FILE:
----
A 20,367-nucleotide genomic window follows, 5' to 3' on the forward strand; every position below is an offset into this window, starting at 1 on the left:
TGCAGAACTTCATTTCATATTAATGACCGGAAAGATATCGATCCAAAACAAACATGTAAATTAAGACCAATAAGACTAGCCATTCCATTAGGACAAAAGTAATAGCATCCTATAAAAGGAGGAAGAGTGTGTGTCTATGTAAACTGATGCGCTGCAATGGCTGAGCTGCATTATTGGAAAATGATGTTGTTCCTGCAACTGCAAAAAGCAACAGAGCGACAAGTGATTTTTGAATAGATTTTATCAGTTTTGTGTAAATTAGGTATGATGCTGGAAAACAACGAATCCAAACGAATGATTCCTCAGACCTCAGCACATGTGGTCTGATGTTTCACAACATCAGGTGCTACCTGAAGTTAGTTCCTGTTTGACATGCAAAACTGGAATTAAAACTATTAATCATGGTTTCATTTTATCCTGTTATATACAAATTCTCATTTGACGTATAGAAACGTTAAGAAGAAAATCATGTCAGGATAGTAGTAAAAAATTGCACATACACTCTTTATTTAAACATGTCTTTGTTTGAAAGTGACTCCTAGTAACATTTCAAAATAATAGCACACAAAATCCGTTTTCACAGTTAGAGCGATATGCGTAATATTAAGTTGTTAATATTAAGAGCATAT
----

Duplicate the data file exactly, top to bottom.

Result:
A 20,367-nucleotide genomic window follows, 5' to 3' on the forward strand; every position below is an offset into this window, starting at 1 on the left:
TGCAGAACTTCATTTCATATTAATGACCGGAAAGATATCGATCCAAAACAAACATGTAAATTAAGACCAATAAGACTAGCCATTCCATTAGGACAAAAGTAATAGCATCCTATAAAAGGAGGAAGAGTGTGTGTCTATGTAAACTGATGCGCTGCAATGGCTGAGCTGCATTATTGGAAAATGATGTTGTTCCTGCAACTGCAAAAAGCAACAGAGCGACAAGTGATTTTTGAATAGATTTTATCAGTTTTGTGTAAATTAGGTATGATGCTGGAAAACAACGAATCCAAACGAATGATTCCTCAGACCTCAGCACATGTGGTCTGATGTTTCACAACATCAGGTGCTACCTGAAGTTAGTTCCTGTTTGACATGCAAAACTGGAATTAAAACTATTAATCATGGTTTCATTTTATCCTGTTATATACAAATTCTCATTTGACGTATAGAAACGTTAAGAAGAAAATCATGTCAGGATAGTAGTAAAAAATTGCACATACACTCTTTATTTAAACATGTCTTTGTTTGAAAGTGACTCCTAGTAACATTTCAAAATAATAGCACACAAAATCCGTTTTCACAGTTAGAGCGATATGCGTAATATTAAGTTGTTAATATTAAGAGCATAT